Tower Group International Ltd. has had the worst performance, declining 89 percent since it said it would buy Canopius Holdings Bermuda Ltd. in July 2012. While the merger allowed Tower to redomicile in Bermuda, which doesn’t have a corporate income tax, Tower has faced reserve shortfalls. Tower agreed in January to sell itself.

‘Bold Transaction’

Medtronic's purchase of Covidien “makes a lot of sense over time,” Wuensch, a New York-based analyst, said by phone. “It’s a bold transaction. The risks of the integration balance the benefit of positioning this company over time in a changing health-care environment.”

Corporate inversions that occurred between 1993 and 2013 outperformed the market average in the years following the transactions, according to a report by Elizabeth Chorvat at the University of Chicago. Even so, companies’ stock prices don’t always respond positively to the announcement of an inversion deal, Chorvat wrote.

Medtronic can walk away from the deal if U.S. tax law changes, the company said in a regulatory filing. The tax clause would also come into play if both houses of Congress pass legislation that would treat the combined company as an American corporation for federal tax purposes, even if it’s not immediately signed by the president.

Congressional Ire

The medical device maker is joining the rise in inversion deals as government criticism of the transactions is mounting. After Pfizer Inc. attempted to shift its domicile to the U.K. with an acquisition of AstraZeneca Plc, U.S. Senator Carl Levin, a Michigan Democrat, proposed a bill last month that would make it harder for companies to shift their addresses overseas to avoid taxes.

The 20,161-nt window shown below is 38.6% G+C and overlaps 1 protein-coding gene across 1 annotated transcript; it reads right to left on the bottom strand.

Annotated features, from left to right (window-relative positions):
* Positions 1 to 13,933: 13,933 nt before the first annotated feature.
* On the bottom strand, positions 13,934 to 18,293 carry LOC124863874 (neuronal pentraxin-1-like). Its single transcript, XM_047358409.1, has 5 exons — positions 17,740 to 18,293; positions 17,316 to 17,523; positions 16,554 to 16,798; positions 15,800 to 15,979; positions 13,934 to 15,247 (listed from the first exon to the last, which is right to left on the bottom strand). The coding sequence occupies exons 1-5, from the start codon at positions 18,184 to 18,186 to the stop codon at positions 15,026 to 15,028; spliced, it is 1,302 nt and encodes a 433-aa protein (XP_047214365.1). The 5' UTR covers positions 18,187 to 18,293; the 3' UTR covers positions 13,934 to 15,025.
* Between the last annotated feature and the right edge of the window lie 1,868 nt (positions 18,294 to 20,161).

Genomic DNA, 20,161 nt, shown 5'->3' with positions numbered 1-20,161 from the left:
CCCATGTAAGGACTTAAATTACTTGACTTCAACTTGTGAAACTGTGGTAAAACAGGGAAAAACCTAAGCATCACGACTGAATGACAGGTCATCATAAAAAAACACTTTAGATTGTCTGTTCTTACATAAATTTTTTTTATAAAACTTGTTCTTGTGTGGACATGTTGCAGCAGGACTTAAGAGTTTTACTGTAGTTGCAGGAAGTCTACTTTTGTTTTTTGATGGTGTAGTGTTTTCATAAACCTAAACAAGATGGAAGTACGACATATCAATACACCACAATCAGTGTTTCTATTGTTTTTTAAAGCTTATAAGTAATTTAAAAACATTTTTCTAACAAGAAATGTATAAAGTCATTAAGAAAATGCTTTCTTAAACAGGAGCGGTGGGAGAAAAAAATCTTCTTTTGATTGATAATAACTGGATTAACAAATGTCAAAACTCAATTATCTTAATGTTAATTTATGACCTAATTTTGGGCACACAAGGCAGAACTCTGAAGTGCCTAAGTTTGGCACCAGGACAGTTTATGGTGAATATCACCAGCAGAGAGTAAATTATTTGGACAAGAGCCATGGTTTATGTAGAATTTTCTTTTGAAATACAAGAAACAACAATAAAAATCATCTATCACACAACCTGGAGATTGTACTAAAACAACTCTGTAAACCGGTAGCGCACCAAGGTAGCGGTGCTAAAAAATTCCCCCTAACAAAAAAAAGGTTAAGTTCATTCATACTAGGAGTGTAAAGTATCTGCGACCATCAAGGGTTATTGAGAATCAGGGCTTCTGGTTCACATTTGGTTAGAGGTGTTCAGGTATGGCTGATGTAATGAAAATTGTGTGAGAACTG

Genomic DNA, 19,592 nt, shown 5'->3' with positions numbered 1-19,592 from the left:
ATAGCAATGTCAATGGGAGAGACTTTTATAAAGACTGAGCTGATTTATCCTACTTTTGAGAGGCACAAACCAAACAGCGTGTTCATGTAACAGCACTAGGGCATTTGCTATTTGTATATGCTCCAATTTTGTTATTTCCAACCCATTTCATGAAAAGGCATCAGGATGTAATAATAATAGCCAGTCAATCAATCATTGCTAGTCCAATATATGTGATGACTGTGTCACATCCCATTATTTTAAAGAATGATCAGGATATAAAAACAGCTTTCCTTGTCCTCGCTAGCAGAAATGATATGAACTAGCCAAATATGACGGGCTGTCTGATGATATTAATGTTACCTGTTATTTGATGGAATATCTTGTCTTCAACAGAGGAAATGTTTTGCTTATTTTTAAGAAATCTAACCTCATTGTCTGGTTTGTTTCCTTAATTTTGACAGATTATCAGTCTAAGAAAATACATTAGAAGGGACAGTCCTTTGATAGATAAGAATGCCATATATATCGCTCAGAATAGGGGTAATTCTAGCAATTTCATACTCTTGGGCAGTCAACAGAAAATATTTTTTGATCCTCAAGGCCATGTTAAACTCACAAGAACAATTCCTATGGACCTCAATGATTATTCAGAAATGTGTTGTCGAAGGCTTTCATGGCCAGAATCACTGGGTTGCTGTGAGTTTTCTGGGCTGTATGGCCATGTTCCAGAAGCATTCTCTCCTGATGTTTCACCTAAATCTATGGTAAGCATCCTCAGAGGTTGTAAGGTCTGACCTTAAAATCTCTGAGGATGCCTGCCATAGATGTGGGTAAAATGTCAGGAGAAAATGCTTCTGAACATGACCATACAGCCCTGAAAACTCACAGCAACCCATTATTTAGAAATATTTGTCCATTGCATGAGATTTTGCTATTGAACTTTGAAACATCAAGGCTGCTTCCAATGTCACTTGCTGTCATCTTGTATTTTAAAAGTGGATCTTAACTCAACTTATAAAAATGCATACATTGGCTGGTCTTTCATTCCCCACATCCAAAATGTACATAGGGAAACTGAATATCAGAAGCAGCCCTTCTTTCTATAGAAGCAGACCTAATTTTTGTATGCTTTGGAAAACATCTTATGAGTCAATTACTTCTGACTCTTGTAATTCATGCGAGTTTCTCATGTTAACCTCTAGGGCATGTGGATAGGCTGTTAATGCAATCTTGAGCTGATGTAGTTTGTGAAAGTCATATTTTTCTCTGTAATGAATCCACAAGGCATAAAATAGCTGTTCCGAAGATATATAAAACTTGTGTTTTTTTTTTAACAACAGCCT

In an attempt to discourage more companies from inverting before Congress acts, the bill would be retroactive to May 2014. A congressional panel last month estimated that future deals will cost the U.S. $19.5 billion in tax revenue over the next 10 years.

More Options

For now, that’s probably not going to dissuade companies from seeking to re-domicile, said Sullivan of Tax Analysts. In fact, it may spark a surge in deals, he said.

Exane BNP Paribas analyst Yohann Terry in a report this month identified 33 European companies including London-based medical-device maker Smith & Nephew Plc and Hikma Pharmaceuticals Plc as potential takeover targets for U.S. firms seeking to escape prohibitive corporate taxes.

“As the profile of these gets raised, there’s always the potential that they may turn off the music,” Tax Analysts’ Sullivan said. “You want to get in before it all ends.”

Editor's Note: 5 Signs Stock Market Will Collapse in 2013

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Uncle Sam may not be a fan of cross-border takeovers that allow U.S. acquirers to avoid high corporate tax rates. Investors, however, are cheering.
Uncle, Sam, Investors, Tax-Inversion, Deals
Tuesday, 17 June 2014 05:17 PM